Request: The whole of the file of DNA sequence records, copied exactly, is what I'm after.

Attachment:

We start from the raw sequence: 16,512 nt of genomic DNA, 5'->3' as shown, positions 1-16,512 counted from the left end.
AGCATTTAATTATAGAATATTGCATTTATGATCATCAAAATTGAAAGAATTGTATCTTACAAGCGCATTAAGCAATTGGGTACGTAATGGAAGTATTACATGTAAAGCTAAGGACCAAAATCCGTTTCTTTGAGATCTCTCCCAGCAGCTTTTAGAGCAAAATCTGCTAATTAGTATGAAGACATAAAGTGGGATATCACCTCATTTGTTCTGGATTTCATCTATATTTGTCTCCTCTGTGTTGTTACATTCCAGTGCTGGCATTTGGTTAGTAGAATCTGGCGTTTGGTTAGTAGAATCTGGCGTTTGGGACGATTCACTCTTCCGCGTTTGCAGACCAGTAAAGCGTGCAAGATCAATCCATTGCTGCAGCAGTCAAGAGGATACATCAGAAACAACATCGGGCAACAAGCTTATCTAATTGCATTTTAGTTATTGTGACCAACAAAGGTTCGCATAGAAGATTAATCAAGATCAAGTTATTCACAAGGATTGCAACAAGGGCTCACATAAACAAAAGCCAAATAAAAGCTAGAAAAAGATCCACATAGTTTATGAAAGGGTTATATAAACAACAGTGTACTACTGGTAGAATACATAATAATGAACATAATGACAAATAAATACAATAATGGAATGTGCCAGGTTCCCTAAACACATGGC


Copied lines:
We start from the raw sequence: 16,512 nt of genomic DNA, 5'->3' as shown, positions 1-16,512 counted from the left end.
AGCATTTAATTATAGAATATTGCATTTATGATCATCAAAATTGAAAGAATTGTATCTTACAAGCGCATTAAGCAATTGGGTACGTAATGGAAGTATTACATGTAAAGCTAAGGACCAAAATCCGTTTCTTTGAGATCTCTCCCAGCAGCTTTTAGAGCAAAATCTGCTAATTAGTATGAAGACATAAAGTGGGATATCACCTCATTTGTTCTGGATTTCATCTATATTTGTCTCCTCTGTGTTGTTACATTCCAGTGCTGGCATTTGGTTAGTAGAATCTGGCGTTTGGTTAGTAGAATCTGGCGTTTGGGACGATTCACTCTTCCGCGTTTGCAGACCAGTAAAGCGTGCAAGATCAATCCATTGCTGCAGCAGTCAAGAGGATACATCAGAAACAACATCGGGCAACAAGCTTATCTAATTGCATTTTAGTTATTGTGACCAACAAAGGTTCGCATAGAAGATTAATCAAGATCAAGTTATTCACAAGGATTGCAACAAGGGCTCACATAAACAAAAGCCAAATAAAAGCTAGAAAAAGATCCACATAGTTTATGAAAGGGTTATATAAACAACAGTGTACTACTGGTAGAATACATAATAATGAACATAATGACAAATAAATACAATAATGGAATGTGCCAGGTTCCCTAAACACATGGC